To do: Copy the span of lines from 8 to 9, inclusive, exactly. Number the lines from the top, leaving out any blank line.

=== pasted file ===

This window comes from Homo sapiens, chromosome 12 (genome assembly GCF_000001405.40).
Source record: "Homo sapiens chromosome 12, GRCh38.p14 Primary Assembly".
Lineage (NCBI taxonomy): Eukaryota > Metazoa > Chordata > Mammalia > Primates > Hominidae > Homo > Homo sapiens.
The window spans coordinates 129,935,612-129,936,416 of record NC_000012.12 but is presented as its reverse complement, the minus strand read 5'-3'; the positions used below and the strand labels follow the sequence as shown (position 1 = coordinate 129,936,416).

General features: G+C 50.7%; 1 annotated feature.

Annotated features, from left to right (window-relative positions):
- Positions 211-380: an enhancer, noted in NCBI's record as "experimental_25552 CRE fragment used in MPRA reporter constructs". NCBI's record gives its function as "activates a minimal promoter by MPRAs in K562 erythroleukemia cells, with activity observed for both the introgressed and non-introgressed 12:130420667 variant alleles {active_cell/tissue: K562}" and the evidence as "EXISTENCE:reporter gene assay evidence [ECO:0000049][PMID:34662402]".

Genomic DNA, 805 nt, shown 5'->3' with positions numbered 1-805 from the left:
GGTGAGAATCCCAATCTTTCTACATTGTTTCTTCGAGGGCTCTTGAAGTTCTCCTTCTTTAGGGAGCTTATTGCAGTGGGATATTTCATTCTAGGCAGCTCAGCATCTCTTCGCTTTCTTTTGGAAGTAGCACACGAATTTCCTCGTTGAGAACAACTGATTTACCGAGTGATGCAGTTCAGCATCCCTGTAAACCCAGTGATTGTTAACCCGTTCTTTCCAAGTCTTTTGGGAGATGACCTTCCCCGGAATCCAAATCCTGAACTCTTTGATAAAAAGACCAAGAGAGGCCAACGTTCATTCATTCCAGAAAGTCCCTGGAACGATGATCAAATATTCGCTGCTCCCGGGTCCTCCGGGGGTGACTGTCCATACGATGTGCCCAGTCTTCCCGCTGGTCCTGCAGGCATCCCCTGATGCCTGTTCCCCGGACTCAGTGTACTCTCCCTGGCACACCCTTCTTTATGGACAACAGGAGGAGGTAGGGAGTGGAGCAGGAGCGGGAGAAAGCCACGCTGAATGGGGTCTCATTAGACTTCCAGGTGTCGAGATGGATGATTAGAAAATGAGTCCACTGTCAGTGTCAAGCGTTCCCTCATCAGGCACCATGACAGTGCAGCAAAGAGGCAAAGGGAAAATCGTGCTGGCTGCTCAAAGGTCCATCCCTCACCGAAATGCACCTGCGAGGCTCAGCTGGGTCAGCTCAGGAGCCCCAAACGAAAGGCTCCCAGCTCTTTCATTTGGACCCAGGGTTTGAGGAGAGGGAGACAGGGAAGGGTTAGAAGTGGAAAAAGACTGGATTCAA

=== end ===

Genomic DNA, 805 nt, shown 5'->3' with positions numbered 1-805 from the left:
GGTGAGAATCCCAATCTTTCTACATTGTTTCTTCGAGGGCTCTTGAAGTTCTCCTTCTTTAGGGAGCTTATTGCAGTGGGATATTTCATTCTAGGCAGCTCAGCATCTCTTCGCTTTCTTTTGGAAGTAGCACACGAATTTCCTCGTTGAGAACAACTGATTTACCGAGTGATGCAGTTCAGCATCCCTGTAAACCCAGTGATTGTTAACCCGTTCTTTCCAAGTCTTTTGGGAGATGACCTTCCCCGGAATCCAAATCCTGAACTCTTTGATAAAAAGACCAAGAGAGGCCAACGTTCATTCATTCCAGAAAGTCCCTGGAACGATGATCAAATATTCGCTGCTCCCGGGTCCTCCGGGGGTGACTGTCCATACGATGTGCCCAGTCTTCCCGCTGGTCCTGCAGGCATCCCCTGATGCCTGTTCCCCGGACTCAGTGTACTCTCCCTGGCACACCCTTCTTTATGGACAACAGGAGGAGGTAGGGAGTGGAGCAGGAGCGGGAGAAAGCCACGCTGAATGGGGTCTCATTAGACTTCCAGGTGTCGAGATGGATGATTAGAAAATGAGTCCACTGTCAGTGTCAAGCGTTCCCTCATCAGGCACCATGACAGTGCAGCAAAGAGGCAAAGGGAAAATCGTGCTGGCTGCTCAAAGGTCCATCCCTCACCGAAATGCACCTGCGAGGCTCAGCTGGGTCAGCTCAGGAGCCCCAAACGAAAGGCTCCCAGCTCTTTCATTTGGACCCAGGGTTTGAGGAGAGGGAGACAGGGAAGGGTTAGAAGTGGAAAAAGACTGGATTCAA